Carol Yarbrough recognizes that compliance can be a scary avenue for many in the healthcare industry.
“When I was a compliance officer type person, people would avoid me on the street … they don't do that anymore,” Yarbrough joked during a recent webinar discussion on billing practices for hospital and clinic professionals.
Yarbrough, a specialist in federal and state regulatory billing and reimbursement guidelines, recently led the virtual webinar for the Southwest Telehealth Resource Center.
“You know, I know we are all anxious. … It's been an anxiety-inducing several years. What do we bill? How do we bill it? When do we bill it? What's going to happen tomorrow?” Yarbrough said, referring to the Public Health Emergency guidelines issued during the pandemic, and the extension deadlines issued every 60 days.
Before Yarbrough went through each of the seven elements or steps for the presentation, she listed the Office of Inspector General’s Top 10 Reasons for having seven steps to guide a compliance practice for billing procedures at a hospital or clinic.
The OIG’s Top 10 Reasons for the 7 Steps, listed by Yarbrough:
- Safeguards organizations legal responsibility
- Demonstrates to employees and community commitment to good corporate conduct
- Identifies and prevent criminal/unethical conduct
- Improve quality of patient care
- Create a centralized source for healthcare regulations
- Develops methodology/encourages employees to report problems
- Develops procedures to allow prompt investigation
- Initiatives immediate and appropriate corrective action
- Reduces orgs exposure to civil penalties and criminal sanctions
- In some hospital the OIG allows for a compliance program to be included in the cost (Not for government imposed or CIA)
Yarbrough’s Seven Steps
Step 1: Implement written policies, procedures, and standards of conduct.
“You probably already have this,” Yarbrough said, adding that there are many resources available to help guide preparing a code of conduct.
Yarbrough recommended looking at the AMA Code of Ethics as a starting point to look at where to start or to reflect on your current code.
Other parts of step one need to include designating a compliance officer, and a compliance committee. Some often to choose to hire an attorney, but Yarbrough says she thinks it’s best to hire someone who has worked their way up through the hospital and understands what’s going on at the clinic level. If that person has a Certificate in Healthcare Compliance, that’s better situation, too.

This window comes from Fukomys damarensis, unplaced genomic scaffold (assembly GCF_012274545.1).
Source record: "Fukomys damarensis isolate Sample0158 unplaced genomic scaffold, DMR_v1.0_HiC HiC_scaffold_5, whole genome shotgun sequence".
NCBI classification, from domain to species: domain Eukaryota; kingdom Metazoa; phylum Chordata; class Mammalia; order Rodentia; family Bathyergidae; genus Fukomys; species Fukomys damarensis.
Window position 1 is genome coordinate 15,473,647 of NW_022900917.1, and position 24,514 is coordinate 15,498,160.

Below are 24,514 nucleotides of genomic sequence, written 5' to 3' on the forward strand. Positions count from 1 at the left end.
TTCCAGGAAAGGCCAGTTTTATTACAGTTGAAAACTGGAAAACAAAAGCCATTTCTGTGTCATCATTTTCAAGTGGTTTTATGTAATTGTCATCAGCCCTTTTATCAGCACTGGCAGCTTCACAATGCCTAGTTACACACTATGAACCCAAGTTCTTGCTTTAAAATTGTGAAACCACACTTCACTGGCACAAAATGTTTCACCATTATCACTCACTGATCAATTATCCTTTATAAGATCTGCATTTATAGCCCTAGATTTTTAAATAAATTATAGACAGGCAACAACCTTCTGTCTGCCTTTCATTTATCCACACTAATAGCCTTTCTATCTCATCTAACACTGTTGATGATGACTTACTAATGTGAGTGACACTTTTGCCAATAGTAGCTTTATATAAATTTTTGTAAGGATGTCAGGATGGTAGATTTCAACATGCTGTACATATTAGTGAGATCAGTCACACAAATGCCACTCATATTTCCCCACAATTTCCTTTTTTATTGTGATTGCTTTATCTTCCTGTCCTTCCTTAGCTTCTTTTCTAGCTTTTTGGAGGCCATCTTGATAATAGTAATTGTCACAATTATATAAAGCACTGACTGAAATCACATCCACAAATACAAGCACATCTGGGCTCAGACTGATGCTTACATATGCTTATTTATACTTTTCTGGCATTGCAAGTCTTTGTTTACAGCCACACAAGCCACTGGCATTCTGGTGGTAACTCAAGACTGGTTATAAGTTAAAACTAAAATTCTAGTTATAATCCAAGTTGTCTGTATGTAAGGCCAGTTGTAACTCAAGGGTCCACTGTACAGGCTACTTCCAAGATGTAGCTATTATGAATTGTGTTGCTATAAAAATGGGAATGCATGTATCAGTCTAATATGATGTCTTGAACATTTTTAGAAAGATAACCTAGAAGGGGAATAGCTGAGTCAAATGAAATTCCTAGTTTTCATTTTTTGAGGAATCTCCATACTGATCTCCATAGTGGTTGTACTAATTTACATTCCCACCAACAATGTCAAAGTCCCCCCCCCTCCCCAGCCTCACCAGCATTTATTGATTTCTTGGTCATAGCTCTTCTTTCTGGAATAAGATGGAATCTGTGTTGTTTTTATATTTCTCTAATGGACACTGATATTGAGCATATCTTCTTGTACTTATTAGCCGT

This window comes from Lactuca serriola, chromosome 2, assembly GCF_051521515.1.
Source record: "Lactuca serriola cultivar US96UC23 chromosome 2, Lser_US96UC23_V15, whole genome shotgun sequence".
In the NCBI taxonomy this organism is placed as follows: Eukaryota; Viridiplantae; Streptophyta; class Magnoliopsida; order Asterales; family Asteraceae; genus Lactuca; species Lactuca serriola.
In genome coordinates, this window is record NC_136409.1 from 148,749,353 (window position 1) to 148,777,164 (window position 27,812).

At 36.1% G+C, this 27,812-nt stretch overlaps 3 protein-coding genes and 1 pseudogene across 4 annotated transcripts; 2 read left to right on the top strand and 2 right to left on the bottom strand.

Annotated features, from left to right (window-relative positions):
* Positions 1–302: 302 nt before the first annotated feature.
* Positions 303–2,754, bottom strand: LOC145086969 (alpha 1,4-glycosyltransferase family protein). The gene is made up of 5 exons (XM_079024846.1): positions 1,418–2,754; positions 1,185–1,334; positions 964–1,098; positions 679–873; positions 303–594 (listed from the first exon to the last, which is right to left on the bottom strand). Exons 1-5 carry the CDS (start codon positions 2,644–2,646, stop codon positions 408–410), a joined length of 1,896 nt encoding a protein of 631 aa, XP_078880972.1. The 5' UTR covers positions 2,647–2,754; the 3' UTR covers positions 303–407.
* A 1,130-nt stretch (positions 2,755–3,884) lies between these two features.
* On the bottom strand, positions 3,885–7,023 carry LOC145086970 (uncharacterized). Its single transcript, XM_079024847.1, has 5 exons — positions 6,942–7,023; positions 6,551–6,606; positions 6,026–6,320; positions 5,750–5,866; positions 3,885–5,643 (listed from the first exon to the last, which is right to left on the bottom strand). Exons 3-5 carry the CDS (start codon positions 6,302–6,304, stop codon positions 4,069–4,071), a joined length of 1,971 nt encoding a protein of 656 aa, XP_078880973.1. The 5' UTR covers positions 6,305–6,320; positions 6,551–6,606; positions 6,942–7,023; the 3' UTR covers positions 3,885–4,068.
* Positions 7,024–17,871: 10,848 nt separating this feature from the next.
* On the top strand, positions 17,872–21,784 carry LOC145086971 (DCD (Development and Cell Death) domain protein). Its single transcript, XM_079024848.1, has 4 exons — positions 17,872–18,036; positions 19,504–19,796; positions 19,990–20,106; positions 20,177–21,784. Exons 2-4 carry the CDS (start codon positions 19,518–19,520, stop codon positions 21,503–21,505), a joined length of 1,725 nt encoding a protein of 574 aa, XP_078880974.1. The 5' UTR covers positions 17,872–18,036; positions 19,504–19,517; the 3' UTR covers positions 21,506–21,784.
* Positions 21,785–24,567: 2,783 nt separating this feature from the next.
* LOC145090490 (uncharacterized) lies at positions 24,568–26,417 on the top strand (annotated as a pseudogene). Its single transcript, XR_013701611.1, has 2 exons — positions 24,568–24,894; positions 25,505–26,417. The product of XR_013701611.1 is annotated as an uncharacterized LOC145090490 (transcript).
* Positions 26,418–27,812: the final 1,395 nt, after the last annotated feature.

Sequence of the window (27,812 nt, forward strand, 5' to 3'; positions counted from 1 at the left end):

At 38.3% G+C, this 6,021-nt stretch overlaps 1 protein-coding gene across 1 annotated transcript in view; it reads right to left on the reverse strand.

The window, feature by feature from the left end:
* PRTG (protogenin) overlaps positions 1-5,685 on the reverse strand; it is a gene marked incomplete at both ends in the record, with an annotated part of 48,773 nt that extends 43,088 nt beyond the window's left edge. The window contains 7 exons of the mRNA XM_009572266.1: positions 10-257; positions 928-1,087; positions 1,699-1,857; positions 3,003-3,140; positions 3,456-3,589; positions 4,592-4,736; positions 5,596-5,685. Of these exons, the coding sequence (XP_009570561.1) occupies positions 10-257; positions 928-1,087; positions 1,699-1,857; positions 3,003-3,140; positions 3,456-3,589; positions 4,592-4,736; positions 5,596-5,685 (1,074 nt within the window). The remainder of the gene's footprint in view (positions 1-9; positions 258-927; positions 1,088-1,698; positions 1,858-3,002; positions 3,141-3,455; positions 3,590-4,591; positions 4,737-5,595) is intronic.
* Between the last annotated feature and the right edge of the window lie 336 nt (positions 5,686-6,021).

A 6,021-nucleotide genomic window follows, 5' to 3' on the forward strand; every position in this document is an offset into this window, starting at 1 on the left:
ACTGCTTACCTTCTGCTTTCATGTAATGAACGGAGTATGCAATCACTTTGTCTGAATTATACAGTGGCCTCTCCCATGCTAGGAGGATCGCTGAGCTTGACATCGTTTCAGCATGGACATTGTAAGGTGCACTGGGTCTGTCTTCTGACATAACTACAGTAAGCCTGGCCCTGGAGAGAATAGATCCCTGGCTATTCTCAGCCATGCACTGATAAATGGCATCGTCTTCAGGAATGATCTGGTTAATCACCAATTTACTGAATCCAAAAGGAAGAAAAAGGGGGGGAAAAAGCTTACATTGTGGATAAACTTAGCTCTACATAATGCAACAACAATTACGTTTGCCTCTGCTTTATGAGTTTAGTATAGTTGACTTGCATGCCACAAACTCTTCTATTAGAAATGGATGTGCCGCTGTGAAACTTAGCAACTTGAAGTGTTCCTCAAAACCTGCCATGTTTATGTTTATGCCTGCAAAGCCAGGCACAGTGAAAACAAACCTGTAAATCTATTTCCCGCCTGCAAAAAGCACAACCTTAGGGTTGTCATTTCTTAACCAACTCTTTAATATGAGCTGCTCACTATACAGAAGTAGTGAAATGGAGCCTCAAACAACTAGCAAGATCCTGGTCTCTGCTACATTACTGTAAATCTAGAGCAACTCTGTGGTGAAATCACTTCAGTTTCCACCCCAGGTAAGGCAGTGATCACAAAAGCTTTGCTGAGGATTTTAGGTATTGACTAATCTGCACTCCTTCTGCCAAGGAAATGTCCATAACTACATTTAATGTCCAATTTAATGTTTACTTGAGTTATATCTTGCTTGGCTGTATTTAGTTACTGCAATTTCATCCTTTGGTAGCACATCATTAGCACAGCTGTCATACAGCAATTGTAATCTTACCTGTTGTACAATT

“I've got a certification in healthcare compliance myself,” Yarbrough said. “It gives you some street cred.”
Step 2: The Committee
Yarbrough said when putting together a compliance committee, even if compliance organizations don’t include this in their recommendation list, she’d consider thinking about adding a billing coder or biller to the committee.
The remaining list is straight out of C Suite: Chief Financial Officer, Chief Accounting Officer or Controller (if your organization has one), General Counsel, HR Director, IT Director, Chief Information Security Officer or Chief Privacy Officer, and Head of Procurement (again, if your organization has one).
Step 3: Conduct effective training and education.
Yarbrough recommends making it part of synchronous training that’s included with all new hire onboarding or annual training.
“People tend to pay more attention when it is part of synchronous training,” she said.
Step 4: Develop effective lines of Communication using what your organization may already have, such as listserv, bulletins/newsletters, and quarterly meetings with leadership and unit directors.
Step 5: Conduct Internal Auditing & Monitoring
“You do need to do your own auditing and monitoring,” Yarbrough said, recommending compliance folks look at an internal audit program from the University of Oregon that looks closely at selection, planning, fieldwork, reporting and follow up.
“Call them. Find out what you can appropriate with credit,” Yarbrough said. “As the compliance officer it’s important to get permission first.”
Step 6: Enforce standards via well-publicized disciplinary guidelines.
One place to start if you need help is the Health Care Compliance Association, which has a Compliance 101, Fourth Edition available.
According to Yarbrough, the OIG calls for the written standards of conduct to address the procedures for handling disciplinary problems and those who will be responsible for taking appropriate action. Intentional or reckless noncompliance is to be punishable with “significant sanctions,” which can range from oral warnings to suspension, privilege revocation (subject to any applicable peer review procedures), termination or financial penalties as appropriate.
Step 7: Respond promptly to detected offenses and undertake corrective action
“You know not all whistleblowers want monetary gain,” Yarbrough said. “Most whistleblowers want to still work.”
Consider adding an anonymous way for employees to report issues. If a billing issue is discovered with Medicare – overpayment or underpayment, don’t wait to address or report it just because you can since the lookback period is six years.
Yarbrough’s presentation and slides are available on the Arizona Telemedicine Program website, as well as her latest Virtual Office Hours event, where she answered billing and coding questions directly to billing administrators throughout the Southwest.